The production and export of Cypriot copper boomed in the Late Bronze Age, reaching its zenith in the century after 1300 BC. In this period, bronze (an alloy of copper and tin) was a metal of paramount importance for armor, weapons, and tools. With its vast copper deposits, Cyprus was uniquely positioned to supply the needs of Bronze Age nations across the Mediterranean.
As the key ingredient for hard, lustrous bronze, Cypriot copper was transformed into armor, weapons, and intricately fashioned ornamental metalwork.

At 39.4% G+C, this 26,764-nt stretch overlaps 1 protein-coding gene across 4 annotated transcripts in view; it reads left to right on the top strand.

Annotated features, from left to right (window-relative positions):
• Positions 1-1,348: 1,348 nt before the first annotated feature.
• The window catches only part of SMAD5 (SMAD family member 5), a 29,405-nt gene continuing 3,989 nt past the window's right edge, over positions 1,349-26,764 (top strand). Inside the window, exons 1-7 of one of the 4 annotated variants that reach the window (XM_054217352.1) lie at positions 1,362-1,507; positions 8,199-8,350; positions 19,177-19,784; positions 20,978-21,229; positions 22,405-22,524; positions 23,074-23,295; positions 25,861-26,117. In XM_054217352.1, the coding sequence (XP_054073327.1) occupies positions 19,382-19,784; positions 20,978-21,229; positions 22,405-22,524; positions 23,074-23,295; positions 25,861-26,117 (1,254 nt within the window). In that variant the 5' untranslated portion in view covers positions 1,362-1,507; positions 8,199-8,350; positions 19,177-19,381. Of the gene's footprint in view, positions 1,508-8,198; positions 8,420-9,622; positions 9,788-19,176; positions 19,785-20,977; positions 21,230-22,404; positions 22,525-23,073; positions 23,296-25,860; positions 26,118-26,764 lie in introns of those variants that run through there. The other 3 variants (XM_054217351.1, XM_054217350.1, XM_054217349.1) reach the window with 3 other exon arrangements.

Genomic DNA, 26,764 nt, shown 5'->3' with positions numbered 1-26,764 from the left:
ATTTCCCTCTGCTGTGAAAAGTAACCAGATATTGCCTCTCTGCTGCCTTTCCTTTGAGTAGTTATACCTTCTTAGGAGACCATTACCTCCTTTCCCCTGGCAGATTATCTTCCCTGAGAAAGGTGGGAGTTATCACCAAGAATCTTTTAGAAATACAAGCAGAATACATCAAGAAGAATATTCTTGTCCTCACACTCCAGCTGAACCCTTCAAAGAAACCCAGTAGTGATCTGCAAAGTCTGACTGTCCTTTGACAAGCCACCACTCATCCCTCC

Copper was traded in the form of ingots shaped like ox hides, each weighing 55–86 pounds (25–39 kilograms). Cypriot ingots have been found as far west as Marseille, France, and as far north as the Black Sea coast of Bulgaria.
In two sanctuaries at Enkomi, archaeologists uncovered bronze statues of gods in horned helmets. One is the largest known bronze figure from the Bronze Age Mediterranean world. Another, dubbed "The Ingot God," stands triumphantly upon a copper ingot. Accompanied by votive offerings of miniature ingots, these were obviously the protectors of Cyprus's copper-based prosperity and patron deities of metalworkers.